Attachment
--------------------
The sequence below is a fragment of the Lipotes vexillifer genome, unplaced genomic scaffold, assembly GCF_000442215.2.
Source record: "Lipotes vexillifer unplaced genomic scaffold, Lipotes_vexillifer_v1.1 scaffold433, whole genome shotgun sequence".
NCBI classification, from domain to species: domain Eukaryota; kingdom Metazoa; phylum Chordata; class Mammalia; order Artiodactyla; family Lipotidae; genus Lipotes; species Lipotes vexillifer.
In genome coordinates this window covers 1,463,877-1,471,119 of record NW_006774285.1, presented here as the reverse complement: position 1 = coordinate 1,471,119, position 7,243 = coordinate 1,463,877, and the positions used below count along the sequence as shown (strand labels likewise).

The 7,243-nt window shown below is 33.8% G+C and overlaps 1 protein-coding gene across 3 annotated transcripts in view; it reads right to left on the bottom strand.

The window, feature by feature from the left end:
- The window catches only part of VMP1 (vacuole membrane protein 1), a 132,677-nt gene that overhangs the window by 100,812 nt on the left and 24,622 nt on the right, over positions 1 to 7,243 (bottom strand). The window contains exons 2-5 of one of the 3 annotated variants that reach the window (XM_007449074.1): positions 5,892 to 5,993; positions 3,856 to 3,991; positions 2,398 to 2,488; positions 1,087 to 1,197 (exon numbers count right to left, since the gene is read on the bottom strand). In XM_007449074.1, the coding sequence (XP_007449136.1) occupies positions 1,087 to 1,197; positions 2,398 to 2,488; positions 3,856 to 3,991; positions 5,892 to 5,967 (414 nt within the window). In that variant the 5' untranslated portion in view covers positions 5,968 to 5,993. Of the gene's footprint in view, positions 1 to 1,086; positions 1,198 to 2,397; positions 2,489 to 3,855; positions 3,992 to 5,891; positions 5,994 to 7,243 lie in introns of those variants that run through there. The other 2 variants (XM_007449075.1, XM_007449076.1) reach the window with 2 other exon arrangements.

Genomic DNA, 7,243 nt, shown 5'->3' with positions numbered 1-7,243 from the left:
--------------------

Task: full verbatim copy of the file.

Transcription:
The sequence below is a fragment of the Lipotes vexillifer genome, unplaced genomic scaffold, assembly GCF_000442215.2.
Source record: "Lipotes vexillifer unplaced genomic scaffold, Lipotes_vexillifer_v1.1 scaffold433, whole genome shotgun sequence".
NCBI classification, from domain to species: domain Eukaryota; kingdom Metazoa; phylum Chordata; class Mammalia; order Artiodactyla; family Lipotidae; genus Lipotes; species Lipotes vexillifer.
In genome coordinates this window covers 1,463,877-1,471,119 of record NW_006774285.1, presented here as the reverse complement: position 1 = coordinate 1,471,119, position 7,243 = coordinate 1,463,877, and the positions used below count along the sequence as shown (strand labels likewise).

The 7,243-nt window shown below is 33.8% G+C and overlaps 1 protein-coding gene across 3 annotated transcripts in view; it reads right to left on the bottom strand.

The window, feature by feature from the left end:
- The window catches only part of VMP1 (vacuole membrane protein 1), a 132,677-nt gene that overhangs the window by 100,812 nt on the left and 24,622 nt on the right, over positions 1 to 7,243 (bottom strand). The window contains exons 2-5 of one of the 3 annotated variants that reach the window (XM_007449074.1): positions 5,892 to 5,993; positions 3,856 to 3,991; positions 2,398 to 2,488; positions 1,087 to 1,197 (exon numbers count right to left, since the gene is read on the bottom strand). In XM_007449074.1, the coding sequence (XP_007449136.1) occupies positions 1,087 to 1,197; positions 2,398 to 2,488; positions 3,856 to 3,991; positions 5,892 to 5,967 (414 nt within the window). In that variant the 5' untranslated portion in view covers positions 5,968 to 5,993. Of the gene's footprint in view, positions 1 to 1,086; positions 1,198 to 2,397; positions 2,489 to 3,855; positions 3,992 to 5,891; positions 5,994 to 7,243 lie in introns of those variants that run through there. The other 2 variants (XM_007449075.1, XM_007449076.1) reach the window with 2 other exon arrangements.

Genomic DNA, 7,243 nt, shown 5'->3' with positions numbered 1-7,243 from the left: